Back in the late sixties I would fish with my pop in Avalon nj . A little spot he would call “patties hole ” in the back bays . Granted we were flounder fishing with minnows and I was always the lucky one who caught the sea Robbin , every time out . Waste was not in his vocabulary so theses robin roe was great fried in butter with scrabbled eggs in the morning . That was all I remember him using from the fish . Enjoy

  18. Moosejaw

    Not worth the effort. Filet them and you get a filet with a bunch of pin bones. So mild in taste that they’re tasteless. Fried them broiled them and once boiled them in cheesecloth and flaked the meat into a bowl and made a kind of fish salad with mayonnaise to make faux tuna sandwiches. Not good. I kept them when I was broke. Now that I have enough cash to live on, I’ll keep the fluke, stripers, black fish (tautog) and even blue fish (I have an acquired taste for blues.). The gurnard get thrown back or cut into bait or chum

  19. Ro

    1 lb sea robin,2 c potatoes,2 cloves garlic,1 1/2 tsp salt,1/4 tsp black pepper,2 tbl white wine,1 egg,2 tbl cilantro, 2tbl basil, 1 scallion, 1 chilie,1/3 c panko,1/2 c flour, 2 tbl lemon, 1/2 c mayonaise & zest of 1 lime make great fish cakes. (Combine all except flour & mayo. Coat patties with flour, fry in olive oil 5 min each side & serve with mayo).

  20. Bob

    Caught 2 pretty feisty sea robins off Smugglers Beach this afternoon, and another lost near the rocks. They hit small rubber shad lures I was casting from shore. First one was pretty good size, maybe 13-15 inches?

  21. Tom

    They are destroying the good fishing, by eating all the bait fish and fry of small game fish. We have to stop throwing them back . I have been eating them all summer and they are excellent, cut the heads of at the shore, fillet and eat. You can also give them to Lobstermen, just don’t let them go back and destroy the good fishing. I have have taken at least fifty of those terrorists out of commission to date. Good luck and go gettem

  22. Pat

    I have been eating robins for a few years , I take the sides and chuck them put then in a bowl of olive oil season to taste , in a fry pan olive oil , garlic, and onion sauté when cooked add the robin cook to done . Very tasty . I also use sea robin belly cut into stripes like squid and because the skin is so tuff it stays well on the hook , I have caught a number of fluke on one piece of bait, fresh is best, enjoy.

  23. Mike c

    Went fluke fishing this weekend on the Li sounds, very few fluke were taken because of size limit but tons of sea robins. Took them home, baked them in butter garlic salt and pepper and they were amazing. I’m a believer!

  24. Thomas Rogers

    I have been thinking about sea robins, Why did God make them? Could the bacteria in their spines be a cure for cancer or other diseases. This year I caught 100 from the Housatonic river in Stratford, Ct. and recycled them, meaning I killed them a through them back. Most were females. They are destroying the Sport fishing by eating all the bait fish and fry of sport fish, there has to be reason why they have so many spines with bacteria in them. Lets try to find out. Thanks , Tom

    1. Sean

      That’s the problem. As American snobs we are, we would rather kill a species rather then eat and expand the fish we deem desirable. As a commercial fisherman I see waste, by catch etc kills by the ton, and u do the same on a smaller scale. We need to give the “desirable “ species a rest by catching and eating fish like sea robins and eels etc to give the rest a chance to rebound. So rather then kill, eat and educate. That’s what a TRUE outdoorsman and steward of the oceans does. U should be ashamed of posting that idiocy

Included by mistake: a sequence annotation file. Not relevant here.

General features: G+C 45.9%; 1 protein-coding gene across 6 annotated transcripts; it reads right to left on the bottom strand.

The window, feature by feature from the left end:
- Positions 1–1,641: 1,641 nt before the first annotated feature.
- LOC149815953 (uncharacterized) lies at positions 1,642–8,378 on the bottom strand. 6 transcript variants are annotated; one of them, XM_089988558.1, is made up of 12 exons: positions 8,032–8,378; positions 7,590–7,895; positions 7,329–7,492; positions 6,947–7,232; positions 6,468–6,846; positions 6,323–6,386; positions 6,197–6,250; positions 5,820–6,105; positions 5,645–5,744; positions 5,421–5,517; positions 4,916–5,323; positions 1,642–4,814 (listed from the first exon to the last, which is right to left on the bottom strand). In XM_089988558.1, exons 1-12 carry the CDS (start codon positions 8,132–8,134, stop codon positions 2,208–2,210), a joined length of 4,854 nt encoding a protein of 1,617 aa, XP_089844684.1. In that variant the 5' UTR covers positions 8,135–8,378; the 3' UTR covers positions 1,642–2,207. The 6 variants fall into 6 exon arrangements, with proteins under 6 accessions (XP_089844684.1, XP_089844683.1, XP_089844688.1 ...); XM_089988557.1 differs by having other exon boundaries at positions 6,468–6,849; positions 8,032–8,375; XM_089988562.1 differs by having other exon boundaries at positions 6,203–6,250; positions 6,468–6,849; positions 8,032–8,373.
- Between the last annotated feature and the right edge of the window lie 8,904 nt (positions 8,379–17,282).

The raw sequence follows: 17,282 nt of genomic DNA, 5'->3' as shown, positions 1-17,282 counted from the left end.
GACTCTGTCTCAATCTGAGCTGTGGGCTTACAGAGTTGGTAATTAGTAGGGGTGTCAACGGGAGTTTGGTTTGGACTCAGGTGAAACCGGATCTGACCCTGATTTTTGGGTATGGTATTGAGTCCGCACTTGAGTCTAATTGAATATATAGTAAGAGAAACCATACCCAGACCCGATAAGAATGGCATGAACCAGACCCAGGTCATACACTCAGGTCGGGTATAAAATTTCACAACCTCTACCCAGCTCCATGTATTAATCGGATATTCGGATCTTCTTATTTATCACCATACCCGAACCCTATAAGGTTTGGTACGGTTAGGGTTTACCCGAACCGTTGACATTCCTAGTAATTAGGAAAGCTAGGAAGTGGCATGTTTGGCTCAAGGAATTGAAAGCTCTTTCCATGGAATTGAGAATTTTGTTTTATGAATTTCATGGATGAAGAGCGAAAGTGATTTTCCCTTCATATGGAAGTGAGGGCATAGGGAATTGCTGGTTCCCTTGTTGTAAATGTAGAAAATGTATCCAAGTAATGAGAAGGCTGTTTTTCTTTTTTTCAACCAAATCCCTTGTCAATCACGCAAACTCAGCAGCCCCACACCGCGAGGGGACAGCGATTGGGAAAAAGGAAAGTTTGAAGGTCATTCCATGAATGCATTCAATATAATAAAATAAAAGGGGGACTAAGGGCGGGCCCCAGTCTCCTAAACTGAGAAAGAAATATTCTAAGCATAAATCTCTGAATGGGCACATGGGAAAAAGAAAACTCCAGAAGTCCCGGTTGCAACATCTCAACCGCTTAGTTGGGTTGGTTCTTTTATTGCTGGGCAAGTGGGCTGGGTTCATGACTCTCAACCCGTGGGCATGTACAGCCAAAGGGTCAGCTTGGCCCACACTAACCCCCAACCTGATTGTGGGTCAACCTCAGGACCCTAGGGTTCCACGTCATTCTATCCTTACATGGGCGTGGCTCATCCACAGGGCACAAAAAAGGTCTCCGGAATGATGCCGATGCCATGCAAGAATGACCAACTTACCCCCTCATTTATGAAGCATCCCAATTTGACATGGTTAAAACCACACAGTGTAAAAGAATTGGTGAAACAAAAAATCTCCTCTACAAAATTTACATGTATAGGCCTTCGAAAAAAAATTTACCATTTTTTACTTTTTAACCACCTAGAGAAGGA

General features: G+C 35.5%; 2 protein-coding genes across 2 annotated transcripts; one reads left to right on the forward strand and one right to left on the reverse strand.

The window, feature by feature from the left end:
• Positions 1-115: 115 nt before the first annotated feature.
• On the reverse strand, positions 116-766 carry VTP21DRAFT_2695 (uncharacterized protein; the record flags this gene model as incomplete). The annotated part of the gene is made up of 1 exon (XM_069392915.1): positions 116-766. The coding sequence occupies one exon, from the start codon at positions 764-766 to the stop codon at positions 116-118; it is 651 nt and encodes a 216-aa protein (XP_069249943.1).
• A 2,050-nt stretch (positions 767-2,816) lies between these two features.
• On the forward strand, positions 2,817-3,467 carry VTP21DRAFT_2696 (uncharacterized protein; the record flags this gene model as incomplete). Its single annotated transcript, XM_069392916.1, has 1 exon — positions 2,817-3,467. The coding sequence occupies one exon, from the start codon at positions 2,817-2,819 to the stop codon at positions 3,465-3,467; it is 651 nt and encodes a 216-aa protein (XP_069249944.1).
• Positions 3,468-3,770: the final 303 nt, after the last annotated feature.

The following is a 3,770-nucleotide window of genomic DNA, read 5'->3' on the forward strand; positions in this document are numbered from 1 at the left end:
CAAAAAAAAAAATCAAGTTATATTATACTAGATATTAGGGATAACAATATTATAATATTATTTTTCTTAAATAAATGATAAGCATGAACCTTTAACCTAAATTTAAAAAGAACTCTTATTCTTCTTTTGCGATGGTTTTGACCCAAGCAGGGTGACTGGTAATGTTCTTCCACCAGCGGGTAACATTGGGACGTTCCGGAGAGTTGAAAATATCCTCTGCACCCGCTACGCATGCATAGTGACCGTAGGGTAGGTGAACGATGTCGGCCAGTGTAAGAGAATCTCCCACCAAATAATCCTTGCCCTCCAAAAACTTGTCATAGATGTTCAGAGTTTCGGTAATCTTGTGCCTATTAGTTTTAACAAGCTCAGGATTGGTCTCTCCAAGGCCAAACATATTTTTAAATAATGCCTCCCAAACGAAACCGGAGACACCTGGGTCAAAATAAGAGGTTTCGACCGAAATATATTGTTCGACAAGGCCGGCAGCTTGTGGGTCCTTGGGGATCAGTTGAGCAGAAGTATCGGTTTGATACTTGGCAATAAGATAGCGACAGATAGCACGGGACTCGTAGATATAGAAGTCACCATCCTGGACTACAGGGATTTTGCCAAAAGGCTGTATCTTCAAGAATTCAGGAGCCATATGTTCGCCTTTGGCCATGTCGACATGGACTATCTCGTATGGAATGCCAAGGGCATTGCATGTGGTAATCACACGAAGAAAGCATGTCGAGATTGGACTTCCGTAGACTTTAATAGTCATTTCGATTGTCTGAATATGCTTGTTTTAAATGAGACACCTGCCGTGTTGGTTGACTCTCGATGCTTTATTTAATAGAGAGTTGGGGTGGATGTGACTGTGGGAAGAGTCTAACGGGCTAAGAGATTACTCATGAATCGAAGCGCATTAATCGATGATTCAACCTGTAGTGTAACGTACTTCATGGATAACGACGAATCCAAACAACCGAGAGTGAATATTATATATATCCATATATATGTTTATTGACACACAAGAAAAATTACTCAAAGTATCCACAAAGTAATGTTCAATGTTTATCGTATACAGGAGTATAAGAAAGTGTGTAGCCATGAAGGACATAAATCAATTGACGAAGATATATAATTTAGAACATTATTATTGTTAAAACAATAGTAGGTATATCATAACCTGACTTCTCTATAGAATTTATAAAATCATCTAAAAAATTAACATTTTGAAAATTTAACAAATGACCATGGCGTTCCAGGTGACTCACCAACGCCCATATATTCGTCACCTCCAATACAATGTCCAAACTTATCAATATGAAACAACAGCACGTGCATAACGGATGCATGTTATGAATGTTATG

25. Chris

    I have caught 3 this year in tarpon all the first cast/catch on live shrimp. I keep telling myself to kill and grill….but their just too ugly

  26. Anthony

    Ive been keeping them and frying them up, my daughter loves them. Very simple salt, pepper and garlic, then dredge in corn meal and fry. I also did a few with some cajun seasoning and we liked that a lot too, but then again anything cajun is pretty good to me. Cutting them is really easy once you understand how to cut out all the bones, check out a few youtube videos, theres plenty of them. I fish Moriches bay and inlet and there are more than you can imagine and last week I used sea robin belly strips and caught 4 fluke on the same piece….. all shorts of course but at least they’re out there too.

  27. Kyle

    I’ve been catching robins on little necks, talkin poppers, and even darters

  28. Sean

    I was fishing top water for Striper and I think I found a sea robin breeding ground. They were finning on top as if feeding or making nests, and as was dead low, u could see where they had done so on the exposed sand. Thinking at first they might be striper nosing for sand eels or worms I threw my skitter Walk out and before long I see that tell tale wave cresting behind u get when top water is being run down by a fish. As the water was crystal clear, u can imagine my shock when I saw those “wings” extended and a sea robin barreling in on my plug, Lol… they attack like a stripper and have a similar fight. Even small fish are fun because when they fan those wings it’s on. This was Warwick Rhode Island, same spot I Caught Won the previous fall using a curly tail grub soft plastic. As I heard they were good eating I decided to take two home and plan on cooking them up tonight.

  29. Reach

    Sea Robins truly are “trash fish.” They are extremely ugly and can leave you hurting if you
    mishandle them. I’ve tried them as food, just so I’d know what I’m talking about. True, they
    don’t taste bad, but the concept of eating one of those gargoyles takes the pleasure away.

    I once asked an innocuous question on a fishing site here on the island. I asked if people thought sea robins should be controlled by not returning them to the water as is done in Florida with Sealion fish. The response was rabid with couch “fishermen” becoming indignant at such a question. They defended the ugly critters.

    I don’t like Sea Robins because of their ugliness that makes them unattractive for the table. You just can’t get passed that visage. They are very aggressive and seem to get to your bait before any other, more desirable fish can. Most people throw them back which just helps inflate their population, compounding the problem.

    I firmly believe that in order to save our inshore sporting fishery, the Dept of Conservation needs to come up with a program to limit the population of Sea Robins.